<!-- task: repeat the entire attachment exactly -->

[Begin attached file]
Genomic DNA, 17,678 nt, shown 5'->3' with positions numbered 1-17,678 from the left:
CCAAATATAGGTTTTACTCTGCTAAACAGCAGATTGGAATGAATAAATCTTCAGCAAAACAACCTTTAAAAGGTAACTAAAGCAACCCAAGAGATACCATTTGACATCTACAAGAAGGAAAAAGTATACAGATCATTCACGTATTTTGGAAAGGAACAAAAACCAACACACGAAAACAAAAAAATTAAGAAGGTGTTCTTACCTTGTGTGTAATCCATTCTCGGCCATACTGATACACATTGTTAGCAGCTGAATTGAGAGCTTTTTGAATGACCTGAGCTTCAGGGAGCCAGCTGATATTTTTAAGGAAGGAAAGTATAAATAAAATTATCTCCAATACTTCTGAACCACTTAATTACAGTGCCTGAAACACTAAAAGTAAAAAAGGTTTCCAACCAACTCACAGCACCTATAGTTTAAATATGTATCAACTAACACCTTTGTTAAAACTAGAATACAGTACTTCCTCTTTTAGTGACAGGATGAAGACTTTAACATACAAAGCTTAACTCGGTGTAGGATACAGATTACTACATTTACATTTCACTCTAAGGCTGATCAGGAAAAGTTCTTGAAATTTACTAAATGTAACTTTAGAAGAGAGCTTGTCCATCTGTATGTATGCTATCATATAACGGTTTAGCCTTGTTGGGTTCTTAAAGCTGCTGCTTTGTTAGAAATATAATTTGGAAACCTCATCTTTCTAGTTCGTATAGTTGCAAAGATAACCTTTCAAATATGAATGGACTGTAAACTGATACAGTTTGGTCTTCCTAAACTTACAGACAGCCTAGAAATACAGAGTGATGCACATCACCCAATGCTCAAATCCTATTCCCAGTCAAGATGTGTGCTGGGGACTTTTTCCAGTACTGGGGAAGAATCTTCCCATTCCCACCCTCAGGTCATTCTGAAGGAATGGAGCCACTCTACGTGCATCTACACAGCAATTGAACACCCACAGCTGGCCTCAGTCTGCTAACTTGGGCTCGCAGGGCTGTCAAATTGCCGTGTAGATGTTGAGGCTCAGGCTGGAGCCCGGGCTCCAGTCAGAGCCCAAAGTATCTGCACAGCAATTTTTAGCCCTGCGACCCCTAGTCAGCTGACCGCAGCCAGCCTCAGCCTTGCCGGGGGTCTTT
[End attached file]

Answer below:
Genomic DNA, 17,678 nt, shown 5'->3' with positions numbered 1-17,678 from the left:
CCAAATATAGGTTTTACTCTGCTAAACAGCAGATTGGAATGAATAAATCTTCAGCAAAACAACCTTTAAAAGGTAACTAAAGCAACCCAAGAGATACCATTTGACATCTACAAGAAGGAAAAAGTATACAGATCATTCACGTATTTTGGAAAGGAACAAAAACCAACACACGAAAACAAAAAAATTAAGAAGGTGTTCTTACCTTGTGTGTAATCCATTCTCGGCCATACTGATACACATTGTTAGCAGCTGAATTGAGAGCTTTTTGAATGACCTGAGCTTCAGGGAGCCAGCTGATATTTTTAAGGAAGGAAAGTATAAATAAAATTATCTCCAATACTTCTGAACCACTTAATTACAGTGCCTGAAACACTAAAAGTAAAAAAGGTTTCCAACCAACTCACAGCACCTATAGTTTAAATATGTATCAACTAACACCTTTGTTAAAACTAGAATACAGTACTTCCTCTTTTAGTGACAGGATGAAGACTTTAACATACAAAGCTTAACTCGGTGTAGGATACAGATTACTACATTTACATTTCACTCTAAGGCTGATCAGGAAAAGTTCTTGAAATTTACTAAATGTAACTTTAGAAGAGAGCTTGTCCATCTGTATGTATGCTATCATATAACGGTTTAGCCTTGTTGGGTTCTTAAAGCTGCTGCTTTGTTAGAAATATAATTTGGAAACCTCATCTTTCTAGTTCGTATAGTTGCAAAGATAACCTTTCAAATATGAATGGACTGTAAACTGATACAGTTTGGTCTTCCTAAACTTACAGACAGCCTAGAAATACAGAGTGATGCACATCACCCAATGCTCAAATCCTATTCCCAGTCAAGATGTGTGCTGGGGACTTTTTCCAGTACTGGGGAAGAATCTTCCCATTCCCACCCTCAGGTCATTCTGAAGGAATGGAGCCACTCTACGTGCATCTACACAGCAATTGAACACCCACAGCTGGCCTCAGTCTGCTAACTTGGGCTCGCAGGGCTGTCAAATTGCCGTGTAGATGTTGAGGCTCAGGCTGGAGCCCGGGCTCCAGTCAGAGCCCAAAGTATCTGCACAGCAATTTTTAGCCCTGCGACCCCTAGTCAGCTGACCGCAGCCAGCCTCAGCCTTGCCGGGGGTCTTT